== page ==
Recent technological developments have made it possible for scientists
to sequence an entire human genome, but these advances may be a mixed
blessing. While much has been made of the benefits of whole-genome
sequencing, from improved disease diagnosis to rational drug design,
the impacts on the privacy and autonomy of individual participants has
received much less scrutiny. In a new essay Timothy Caulfield and his
colleagues argue that the ability to sequence a person’s entire genome
has created a whole new set of moral challenges that standard research
ethics guidelines were not designed to solve.
Several aspects of whole-genome sequencing challenge existing
research ethics norms. Some of the most pressing ethical issues arising
from whole genome research include the vast amount of data produced,
the uncertainly regarding future research uses of the data,
implications of the data for family members, and the technological
ability (and expectations) to publicly release the data. To date, very
little effort has been put into providing new ethical standards to
address these unique challenges.
With an eye toward remedying this oversight, Caulfield et al. offer
a consensus statement aimed at providing "ethically rigorous and
practical guidance for investigators and research ethics boards." The
consensus statement, a product of a workshop involving an
interdisciplinary panel of eminent bioethicists, lawyers, and
researchers, tackles the central issues facing whole-genome research:
informed consent, the right to withdraw from research, the return of
results, and the public release of data. In each case, the authors
argue, the public dissemination of collected data presents challenges
to the standard methods researchers use to protect participants’
privacy and autonomy.
In whole-genome research, participants quickly lose control over
access to their personal information, and they run the risk of "genetic
profiling." Protecting participants in whole genome research studies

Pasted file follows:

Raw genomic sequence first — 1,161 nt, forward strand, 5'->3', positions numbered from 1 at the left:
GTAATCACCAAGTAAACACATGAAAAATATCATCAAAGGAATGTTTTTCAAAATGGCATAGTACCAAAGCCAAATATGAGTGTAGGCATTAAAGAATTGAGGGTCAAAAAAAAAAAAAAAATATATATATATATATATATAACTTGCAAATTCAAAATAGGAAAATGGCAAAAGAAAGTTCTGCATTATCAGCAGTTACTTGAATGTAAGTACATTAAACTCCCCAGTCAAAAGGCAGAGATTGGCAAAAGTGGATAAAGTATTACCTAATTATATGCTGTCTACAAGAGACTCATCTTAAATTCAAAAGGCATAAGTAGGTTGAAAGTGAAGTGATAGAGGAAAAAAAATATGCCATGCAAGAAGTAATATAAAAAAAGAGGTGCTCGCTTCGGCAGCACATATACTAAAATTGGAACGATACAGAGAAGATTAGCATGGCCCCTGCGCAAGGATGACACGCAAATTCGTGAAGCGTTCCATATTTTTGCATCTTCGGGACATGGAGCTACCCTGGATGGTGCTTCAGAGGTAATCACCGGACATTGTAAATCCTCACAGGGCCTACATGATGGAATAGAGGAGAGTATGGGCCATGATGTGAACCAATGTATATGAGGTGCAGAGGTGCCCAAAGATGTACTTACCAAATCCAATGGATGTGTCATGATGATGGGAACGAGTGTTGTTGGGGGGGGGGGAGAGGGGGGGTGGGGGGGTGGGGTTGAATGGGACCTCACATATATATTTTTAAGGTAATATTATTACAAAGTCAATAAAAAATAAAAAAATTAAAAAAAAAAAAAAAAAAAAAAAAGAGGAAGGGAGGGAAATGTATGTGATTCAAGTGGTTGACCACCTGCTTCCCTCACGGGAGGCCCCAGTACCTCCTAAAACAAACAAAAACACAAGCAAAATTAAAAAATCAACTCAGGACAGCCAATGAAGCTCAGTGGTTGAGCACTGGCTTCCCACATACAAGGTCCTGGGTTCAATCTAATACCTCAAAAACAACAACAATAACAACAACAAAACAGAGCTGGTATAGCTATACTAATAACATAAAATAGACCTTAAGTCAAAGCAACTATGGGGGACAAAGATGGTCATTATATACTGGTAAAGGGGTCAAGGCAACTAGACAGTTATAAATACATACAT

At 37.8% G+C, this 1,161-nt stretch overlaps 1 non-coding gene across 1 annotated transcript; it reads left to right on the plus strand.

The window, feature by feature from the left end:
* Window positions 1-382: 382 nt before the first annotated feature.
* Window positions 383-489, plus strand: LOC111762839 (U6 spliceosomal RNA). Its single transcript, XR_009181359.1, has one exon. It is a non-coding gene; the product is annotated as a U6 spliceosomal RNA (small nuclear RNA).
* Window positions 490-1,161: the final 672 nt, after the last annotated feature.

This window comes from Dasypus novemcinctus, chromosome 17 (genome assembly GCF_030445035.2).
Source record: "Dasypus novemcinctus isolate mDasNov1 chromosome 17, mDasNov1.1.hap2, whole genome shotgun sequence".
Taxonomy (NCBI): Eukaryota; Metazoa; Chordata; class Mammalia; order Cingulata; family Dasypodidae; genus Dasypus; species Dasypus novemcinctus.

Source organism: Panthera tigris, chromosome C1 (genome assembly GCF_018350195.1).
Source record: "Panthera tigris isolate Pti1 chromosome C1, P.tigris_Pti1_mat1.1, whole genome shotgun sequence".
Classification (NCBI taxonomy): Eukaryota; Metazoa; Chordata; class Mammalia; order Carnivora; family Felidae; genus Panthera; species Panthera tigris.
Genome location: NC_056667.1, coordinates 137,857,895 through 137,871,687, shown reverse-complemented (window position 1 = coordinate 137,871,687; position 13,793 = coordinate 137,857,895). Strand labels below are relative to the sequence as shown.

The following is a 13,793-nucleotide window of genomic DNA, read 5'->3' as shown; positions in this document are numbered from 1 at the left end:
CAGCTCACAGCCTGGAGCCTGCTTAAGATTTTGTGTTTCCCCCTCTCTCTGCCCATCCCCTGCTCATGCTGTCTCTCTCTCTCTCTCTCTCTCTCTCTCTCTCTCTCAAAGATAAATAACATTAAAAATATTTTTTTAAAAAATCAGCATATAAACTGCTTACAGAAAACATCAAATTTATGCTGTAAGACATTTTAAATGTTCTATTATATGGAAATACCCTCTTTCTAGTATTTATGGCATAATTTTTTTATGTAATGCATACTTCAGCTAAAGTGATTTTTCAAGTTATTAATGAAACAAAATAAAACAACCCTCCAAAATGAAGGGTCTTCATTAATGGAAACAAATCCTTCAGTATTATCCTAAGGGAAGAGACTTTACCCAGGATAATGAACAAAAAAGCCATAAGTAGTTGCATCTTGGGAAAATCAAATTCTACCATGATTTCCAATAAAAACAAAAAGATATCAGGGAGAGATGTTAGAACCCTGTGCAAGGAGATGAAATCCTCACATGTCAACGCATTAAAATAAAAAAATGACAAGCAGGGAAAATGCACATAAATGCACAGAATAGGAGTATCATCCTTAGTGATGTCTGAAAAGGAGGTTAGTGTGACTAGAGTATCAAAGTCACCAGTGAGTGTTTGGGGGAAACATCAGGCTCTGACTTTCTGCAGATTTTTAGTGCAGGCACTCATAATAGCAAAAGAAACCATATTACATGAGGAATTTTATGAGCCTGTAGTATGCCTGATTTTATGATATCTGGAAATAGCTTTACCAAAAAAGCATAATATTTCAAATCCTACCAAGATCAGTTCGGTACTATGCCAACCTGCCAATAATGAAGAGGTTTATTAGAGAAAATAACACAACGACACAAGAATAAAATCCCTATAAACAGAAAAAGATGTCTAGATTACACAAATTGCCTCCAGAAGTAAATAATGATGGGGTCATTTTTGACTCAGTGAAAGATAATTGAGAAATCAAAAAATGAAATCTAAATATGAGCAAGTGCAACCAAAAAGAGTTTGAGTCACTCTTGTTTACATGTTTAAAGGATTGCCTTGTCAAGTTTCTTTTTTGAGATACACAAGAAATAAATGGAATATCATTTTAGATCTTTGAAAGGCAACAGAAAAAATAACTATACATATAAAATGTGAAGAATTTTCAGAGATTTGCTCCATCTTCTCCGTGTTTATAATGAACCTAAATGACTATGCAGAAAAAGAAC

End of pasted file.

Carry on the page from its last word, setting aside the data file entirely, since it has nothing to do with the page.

requires updating informed consent to include information about future
use, the limited ability to withdraw information, disclosure of
research results, and the potentially wide distribution of personal
Central to Caulfield et al.’s recommendations is the use of "robust
governance and oversight mechanisms." Review boards must play a much
larger role in genomic research than it has in other areas, the authors
argue, "in part because the unique challenges associated with the
research make it impractical to satisfy the norms, tools, and processes
usually utilized to respect autonomy." Even if controversial events are
rare, responding to these concerns is essential, they maintain, because
"history has told us that they do occur and can have a devastating
impact on public trust and the research environment."
Fully acknowledging that many related policy issues also warrant
attention–including commercialization and patenting, for
example–Caulfield et al. urge immediate action on whole genome
research ethics guidance, while the ethical, legal, and social
implications of this rapidly evolving field continue.
Journal reference: Caulfield T, McGuire AL, Cho M, Buchanan JA,
Burgess MM, et al. (2008) Research ethics recommendations for
whole-genome research: Consensus statement. PLoS Biol 6(3): e73.
PLoS Biology. March 2008.